We've reached the point in spring where it's finally safe to start transplanting all your little seedlings and starter plants into their summer homes under the Allentown sun. This is our favorite part of the spring; spending a few hours with your hands in the soil has such a healing effect on us! But, it can also be a little nerve-wracking to think about your plants permanently moving outside. Are they ready? Will they survive the big move?
For the best chance of success, its a good idea to plan for this important part of the season.
Check your frost dates, and check the weather for your area. The forecast for the coming days is important, but it's also a good idea to keep track of the weather in the week before you're ready to transplant. If the days have been quite warm, your soil should be plenty warm enough to plant by last weekend in May. But, if it's been overcast and rainy, your soil may still be quite cold. You can warm the soil faster by laying black plastic or landscape fabric on top of it to soak up the sun.
If you haven't started hardening off your plants yet, get started tomorrow. Set them out for about an hour the first day, and extend their time outside each day until they're spending the whole day outside. Moving seedlings and starter plants straight from the protection of the indoors right out to full exposure to the elements is a huge transition, and it will set back their growth. Give them some time to adjust before putting them in their new homes.
It's also important to note the conditions your plants prefer. Now is the time to transplant warm-season vegetables, like peppers, melons, squashes, pumpkins, and tomatoes. These crops need warmer soil temperatures to thrive after transplanting.
Prepare The Garden Beds
If you haven't already, start preparing your garden beds for transplanting. Loosen and aerate the soil, and add fresh soil if it's needed. If you have raised beds, make sure they're rehydrated before you start transplanting.
At this stage, we recommend checking the soil temperature. Ideally, the soil should be above 60º. The best way to make sure your soil temperatures are high enough is to check every morning before the sun is too high, for 3-4 days in a row, and average the results. Make sure the thermometer is in the soil to a depth of about 4 inches, since that's about how deep most starter pots are.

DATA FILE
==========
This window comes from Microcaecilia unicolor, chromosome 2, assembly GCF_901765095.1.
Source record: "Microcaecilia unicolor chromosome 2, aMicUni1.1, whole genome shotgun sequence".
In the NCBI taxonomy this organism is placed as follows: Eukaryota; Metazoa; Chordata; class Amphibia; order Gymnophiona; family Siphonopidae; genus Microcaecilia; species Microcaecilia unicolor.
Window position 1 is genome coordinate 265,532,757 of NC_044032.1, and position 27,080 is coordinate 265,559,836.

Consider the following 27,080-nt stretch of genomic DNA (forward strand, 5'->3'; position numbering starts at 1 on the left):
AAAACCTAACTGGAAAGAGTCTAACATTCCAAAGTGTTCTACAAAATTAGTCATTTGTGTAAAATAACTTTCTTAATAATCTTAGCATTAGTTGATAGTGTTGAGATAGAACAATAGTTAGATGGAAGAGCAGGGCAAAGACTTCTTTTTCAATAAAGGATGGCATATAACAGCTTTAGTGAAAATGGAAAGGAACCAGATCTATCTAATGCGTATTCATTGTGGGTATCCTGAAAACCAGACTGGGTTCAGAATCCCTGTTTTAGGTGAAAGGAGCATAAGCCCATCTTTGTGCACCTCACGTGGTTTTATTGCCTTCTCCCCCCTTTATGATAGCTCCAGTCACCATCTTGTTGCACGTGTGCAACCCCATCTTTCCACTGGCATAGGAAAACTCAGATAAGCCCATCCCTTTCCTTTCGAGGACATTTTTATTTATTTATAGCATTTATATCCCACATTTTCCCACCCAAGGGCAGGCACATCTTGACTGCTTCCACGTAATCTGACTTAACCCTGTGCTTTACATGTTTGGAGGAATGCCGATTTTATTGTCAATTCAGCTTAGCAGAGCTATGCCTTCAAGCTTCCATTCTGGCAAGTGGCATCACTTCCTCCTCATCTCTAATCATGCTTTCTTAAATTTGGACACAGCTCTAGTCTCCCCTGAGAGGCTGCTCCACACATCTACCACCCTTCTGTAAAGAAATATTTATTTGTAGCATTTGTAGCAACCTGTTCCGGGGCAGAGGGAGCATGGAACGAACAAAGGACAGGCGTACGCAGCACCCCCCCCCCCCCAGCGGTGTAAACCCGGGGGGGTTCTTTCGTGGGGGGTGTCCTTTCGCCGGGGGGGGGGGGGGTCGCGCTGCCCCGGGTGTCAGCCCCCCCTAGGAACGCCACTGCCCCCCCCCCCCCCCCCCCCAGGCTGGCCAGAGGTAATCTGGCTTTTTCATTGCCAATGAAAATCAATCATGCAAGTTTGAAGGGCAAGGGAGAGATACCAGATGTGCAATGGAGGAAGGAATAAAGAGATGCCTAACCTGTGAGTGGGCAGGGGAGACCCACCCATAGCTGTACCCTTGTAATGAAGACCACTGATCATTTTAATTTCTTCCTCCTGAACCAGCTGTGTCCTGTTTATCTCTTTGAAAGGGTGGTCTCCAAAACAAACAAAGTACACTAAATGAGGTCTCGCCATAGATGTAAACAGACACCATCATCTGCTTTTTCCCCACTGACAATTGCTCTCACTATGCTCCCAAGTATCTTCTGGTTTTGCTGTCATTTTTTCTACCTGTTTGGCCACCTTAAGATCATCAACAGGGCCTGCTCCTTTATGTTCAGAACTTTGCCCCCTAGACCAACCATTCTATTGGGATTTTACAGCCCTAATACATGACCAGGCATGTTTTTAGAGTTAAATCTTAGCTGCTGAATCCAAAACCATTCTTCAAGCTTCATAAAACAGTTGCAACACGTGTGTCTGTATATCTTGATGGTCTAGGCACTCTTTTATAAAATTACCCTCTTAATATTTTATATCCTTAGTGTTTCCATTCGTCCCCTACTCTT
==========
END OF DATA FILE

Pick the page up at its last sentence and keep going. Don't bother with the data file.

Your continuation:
Start Transplanting When It's Cloudy
A day that's warm and relatively overcast is the perfect day for transplanting. Being planted out into the ground or pots is a stressful transition for plants, and the baking hot sun can make it even harder for them.
Even if you've pre-moistened the soil, its still a good idea to water each plant as you are transplanting. Filling each hole halfway with a slightly diluted root fertilizer gives plants an excellent starting boost for life outside.
Once your plants are firmly in the ground, keep an eye on the forecast and be prepared to cover them if there is any risk of freezing temperatures in your area.
How to Transplant Seedlings
Transplanting seedlings or starter plants is pretty simple, but there are a few tips that can help ensure a smooth transition.
Water your seedlings and starter plants before you start transplanting. Damp soil and roots slide out of pots easier.
Avoid pulling the seedlings out of the pots by their stems. A few gentle squeezes around the outside of a pot will normally loosen the soil enough to slide out the root ball. If that doesn't work, slide a narrow trowel or butter knife around the inside edge of the pot. If there are lots of roots growing through the bottom of the pot, loosen or cut those off first so that they don't catch and tug on the rest of the root system. Then, tip the pot almost upside down, supporting the plant stem and top of the soil with one hand, and gently pull the pot off the plant with your other hand.
If you need to grab some part of the plant to get it out of the pot, aim for leaves. Your plant will grow more leaves, but it only has one stem. If you damage the stem, it may kill the plant.
If your plant is extremely root bound, you may need to cut the pot off to get it out.
If you have multiple seedlings in the same container, gently tease their roots apart so they can be planted separately.
For most plants, dig a hole about as deep as the pot your seedling is in, so it sits at about the same level when planted. Tomatoes are different; you can dig a much deeper hole, and bury tomatoes right up to their lowest set of leaves.
Before placing the plant in its hole, fill it half full with water or a diluted root fertilizer.
Whether you need to pick up a few starter plants to transplant, or supplies, from soil to tools to fertilizer, it's all available at our garden center. Our outdoor nursery area is open for shopping, following social distancing protocols.